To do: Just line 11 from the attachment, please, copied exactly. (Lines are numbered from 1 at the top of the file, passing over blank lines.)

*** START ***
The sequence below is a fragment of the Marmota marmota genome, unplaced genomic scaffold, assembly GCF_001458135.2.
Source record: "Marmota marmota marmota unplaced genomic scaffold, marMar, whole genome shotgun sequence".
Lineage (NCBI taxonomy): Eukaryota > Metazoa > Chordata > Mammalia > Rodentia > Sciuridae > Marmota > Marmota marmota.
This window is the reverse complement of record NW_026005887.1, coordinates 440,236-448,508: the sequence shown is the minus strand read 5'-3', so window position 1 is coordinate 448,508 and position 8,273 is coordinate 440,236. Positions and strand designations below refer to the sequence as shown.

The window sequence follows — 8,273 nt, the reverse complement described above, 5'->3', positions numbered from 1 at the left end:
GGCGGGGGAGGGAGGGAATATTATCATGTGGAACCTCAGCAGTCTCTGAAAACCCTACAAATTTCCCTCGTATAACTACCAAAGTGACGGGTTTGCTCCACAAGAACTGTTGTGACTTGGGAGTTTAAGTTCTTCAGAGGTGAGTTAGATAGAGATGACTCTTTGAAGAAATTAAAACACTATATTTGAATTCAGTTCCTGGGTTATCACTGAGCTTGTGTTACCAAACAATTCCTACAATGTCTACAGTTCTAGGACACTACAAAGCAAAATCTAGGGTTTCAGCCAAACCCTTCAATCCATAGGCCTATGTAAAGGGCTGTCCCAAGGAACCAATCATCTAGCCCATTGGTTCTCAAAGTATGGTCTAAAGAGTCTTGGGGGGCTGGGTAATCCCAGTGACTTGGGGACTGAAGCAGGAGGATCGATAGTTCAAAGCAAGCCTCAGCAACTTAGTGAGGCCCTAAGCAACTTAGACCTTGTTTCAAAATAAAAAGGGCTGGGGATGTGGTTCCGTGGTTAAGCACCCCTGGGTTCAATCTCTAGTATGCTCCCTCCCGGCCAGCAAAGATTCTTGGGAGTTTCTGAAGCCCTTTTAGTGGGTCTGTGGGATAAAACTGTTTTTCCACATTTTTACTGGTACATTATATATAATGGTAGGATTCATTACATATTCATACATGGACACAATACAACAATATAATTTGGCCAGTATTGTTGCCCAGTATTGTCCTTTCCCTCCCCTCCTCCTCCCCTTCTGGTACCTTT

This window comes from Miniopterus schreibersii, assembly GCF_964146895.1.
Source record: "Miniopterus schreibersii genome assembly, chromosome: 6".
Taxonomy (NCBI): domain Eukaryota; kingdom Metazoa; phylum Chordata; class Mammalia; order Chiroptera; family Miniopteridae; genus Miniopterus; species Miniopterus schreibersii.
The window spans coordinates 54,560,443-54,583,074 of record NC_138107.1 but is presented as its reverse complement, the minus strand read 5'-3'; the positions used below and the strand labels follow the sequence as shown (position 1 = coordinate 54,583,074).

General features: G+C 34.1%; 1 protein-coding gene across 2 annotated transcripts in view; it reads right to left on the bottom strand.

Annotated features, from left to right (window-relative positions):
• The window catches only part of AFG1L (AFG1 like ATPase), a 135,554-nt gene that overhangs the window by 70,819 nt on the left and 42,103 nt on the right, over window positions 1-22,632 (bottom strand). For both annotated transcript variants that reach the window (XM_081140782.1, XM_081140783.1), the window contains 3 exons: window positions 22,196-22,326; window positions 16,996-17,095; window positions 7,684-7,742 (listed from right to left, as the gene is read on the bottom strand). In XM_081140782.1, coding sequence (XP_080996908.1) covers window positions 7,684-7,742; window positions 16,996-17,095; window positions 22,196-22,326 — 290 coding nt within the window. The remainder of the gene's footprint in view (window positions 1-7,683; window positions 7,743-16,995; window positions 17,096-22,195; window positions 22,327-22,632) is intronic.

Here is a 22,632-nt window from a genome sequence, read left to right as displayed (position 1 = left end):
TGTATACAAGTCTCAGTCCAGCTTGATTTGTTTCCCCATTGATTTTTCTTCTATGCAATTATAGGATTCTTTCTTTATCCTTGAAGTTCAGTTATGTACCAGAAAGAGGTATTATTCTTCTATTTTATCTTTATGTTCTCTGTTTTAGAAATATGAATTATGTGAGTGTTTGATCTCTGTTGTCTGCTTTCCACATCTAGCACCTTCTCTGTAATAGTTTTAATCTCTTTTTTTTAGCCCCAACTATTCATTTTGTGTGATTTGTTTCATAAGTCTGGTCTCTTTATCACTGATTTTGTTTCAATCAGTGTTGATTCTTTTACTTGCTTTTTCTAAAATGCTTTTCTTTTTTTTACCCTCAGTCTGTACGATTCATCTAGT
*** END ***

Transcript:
General features: G+C 34.1%; 1 protein-coding gene across 2 annotated transcripts in view; it reads right to left on the bottom strand.